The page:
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CO-DESIGNING THE FUTURE OF AFRICAN HEALTHCARE – A tale of partnership beyond borders
Let us, each in our respective roles, enable Africa to join up and get stronger. Let us act and work together to improve the eagle’s view.
OPINION PIECE: THE FUTURE OF AFRICAN HEALTHCARE
CONTRIBUTOR: Dr Allan Pamba – Africa Network Lead, Roche Diagnostics, EMEA-LATAM
There are approximately 1.4 billion people in Africa, with a median age of 20.1. The potential for economic growth on our singular continent is any global economy’s dream. To fully unlock this demographic dividend, we would do well by creating working partnerships that accelerate our investments in the education and health of this population.
As healthcare businesses, we have an invaluable role to play in moving forward the health access agenda.5 Every African deserves quality care. And as a business, we can indeed remain profitable if we find creative ways of sustainably contributing to delivering quality care.
As a leader in diagnostics, Roche has a 10-year strategic plan to deliver twice the number of medical advances at half the cost to society. We believe that access to quality healthcare for all Africans is possible. It will take various stakeholder groups working together in a well-coordinated manner.
Beyond the innovations we create, we must find innovative vehicles to take quality diagnostics and treatments to the people. Partnerships – between healthcare stakeholders, providers, governments, corporates, NGOs etc. – are critical to creating the vehicles we need to conquer Africa’s dual burden of communicable and non-communicable diseases (NCDs). NCDs like hypertension, diabetes and heart diseases are among the contributors to high mortality rates; communicable diseases like HIV/AIDS, malaria, tuberculosis and acute respiratory infections are also significant challenges. We need to unpack what true partnerships are to build them successfully.2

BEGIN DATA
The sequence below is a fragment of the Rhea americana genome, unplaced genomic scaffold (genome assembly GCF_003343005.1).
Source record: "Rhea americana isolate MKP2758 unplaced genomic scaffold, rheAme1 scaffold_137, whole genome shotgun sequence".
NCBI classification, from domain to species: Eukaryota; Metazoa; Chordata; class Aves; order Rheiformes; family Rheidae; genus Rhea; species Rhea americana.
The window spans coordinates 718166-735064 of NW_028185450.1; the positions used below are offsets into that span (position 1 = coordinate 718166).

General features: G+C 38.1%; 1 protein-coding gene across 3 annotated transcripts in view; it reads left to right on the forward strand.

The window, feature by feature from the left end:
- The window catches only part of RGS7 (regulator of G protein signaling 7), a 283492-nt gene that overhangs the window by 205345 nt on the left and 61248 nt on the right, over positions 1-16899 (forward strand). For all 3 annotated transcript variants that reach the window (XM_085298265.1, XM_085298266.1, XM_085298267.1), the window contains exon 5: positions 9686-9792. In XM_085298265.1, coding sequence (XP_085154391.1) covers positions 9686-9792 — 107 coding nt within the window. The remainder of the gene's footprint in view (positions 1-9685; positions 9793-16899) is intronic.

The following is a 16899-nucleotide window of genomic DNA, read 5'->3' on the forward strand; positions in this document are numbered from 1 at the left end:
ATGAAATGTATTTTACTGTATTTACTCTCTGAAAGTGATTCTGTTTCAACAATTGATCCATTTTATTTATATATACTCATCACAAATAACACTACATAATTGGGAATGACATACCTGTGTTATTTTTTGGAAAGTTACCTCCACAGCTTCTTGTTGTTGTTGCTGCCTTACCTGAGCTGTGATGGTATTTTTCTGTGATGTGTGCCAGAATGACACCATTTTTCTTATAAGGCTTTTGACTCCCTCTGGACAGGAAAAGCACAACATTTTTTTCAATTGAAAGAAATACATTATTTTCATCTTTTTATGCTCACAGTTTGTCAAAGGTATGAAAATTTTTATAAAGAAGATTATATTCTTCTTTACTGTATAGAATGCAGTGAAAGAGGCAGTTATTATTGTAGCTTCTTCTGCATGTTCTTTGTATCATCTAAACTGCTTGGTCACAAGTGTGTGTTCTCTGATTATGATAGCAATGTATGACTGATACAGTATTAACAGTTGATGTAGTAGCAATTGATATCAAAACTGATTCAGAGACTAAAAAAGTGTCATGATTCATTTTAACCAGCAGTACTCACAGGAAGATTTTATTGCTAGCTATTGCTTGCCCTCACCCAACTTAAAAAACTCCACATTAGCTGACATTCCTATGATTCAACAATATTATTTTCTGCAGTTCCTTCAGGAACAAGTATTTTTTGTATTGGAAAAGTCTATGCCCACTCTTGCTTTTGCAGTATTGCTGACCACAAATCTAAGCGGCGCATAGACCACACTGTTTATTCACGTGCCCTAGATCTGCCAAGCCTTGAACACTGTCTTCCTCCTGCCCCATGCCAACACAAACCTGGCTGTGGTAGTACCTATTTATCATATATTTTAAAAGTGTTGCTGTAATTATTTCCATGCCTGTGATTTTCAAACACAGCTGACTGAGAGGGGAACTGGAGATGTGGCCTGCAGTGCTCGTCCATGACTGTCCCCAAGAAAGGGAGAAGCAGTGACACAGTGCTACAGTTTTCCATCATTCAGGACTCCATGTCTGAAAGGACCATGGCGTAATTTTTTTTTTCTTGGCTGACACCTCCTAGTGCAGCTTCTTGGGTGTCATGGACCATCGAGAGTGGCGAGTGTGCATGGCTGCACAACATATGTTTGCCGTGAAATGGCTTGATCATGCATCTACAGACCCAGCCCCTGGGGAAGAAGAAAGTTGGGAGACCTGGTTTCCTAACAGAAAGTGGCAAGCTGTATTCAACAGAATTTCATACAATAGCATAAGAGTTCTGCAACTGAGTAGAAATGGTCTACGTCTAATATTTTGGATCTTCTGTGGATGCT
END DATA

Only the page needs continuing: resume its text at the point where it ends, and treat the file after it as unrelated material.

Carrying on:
As we identify the collaborators who will join forces with us to ease the African burden, it is important to distinguish where a transactional relationship suffices and where only a strategic relationship can deliver desired goals. The latter requires more investment in time and effort to craft correctly. Successful global health partnerships are, in essence, strategic. For example, Roche recently partnered with the Kilimanjaro Christian Medical Centre (KCMC), Philipps-University Marburg, the Deutsche Investitions-und Entwicklungsgesellschaft (DEG) and the German Federal Ministry for Economic Cooperation and Development to strengthen diagnostics infrastructure and capacity in north-eastern Tanzania. This is a strategic partnership with a long-term vision in mind.
True partners are bonded by transparency, trust and mutual respect. Each partner’s specific objectives are shared transparently. And whereas there may be variations in some goals, the ultimate vision to be delivered is always shared. Finally, it is clear what unique strengths each partner brings to the table. In the end, the whole is larger than the sum of its parts.
There are different kinds of partnerships. When different African countries work together in true collaboration, we can achieve far more than they would individually. For example, the Zazibona collaborative medicines registration partnership is paving the way for cooperation across borders and is fast-tracking access to medicine for people from 16 African countries. This initiative addresses widespread African healthcare challenges, such as delayed product applications, high staff turnover, long registration times, inadequate financial resources and limited capacity to assess certain types of products such as biologicals and biosimilars.3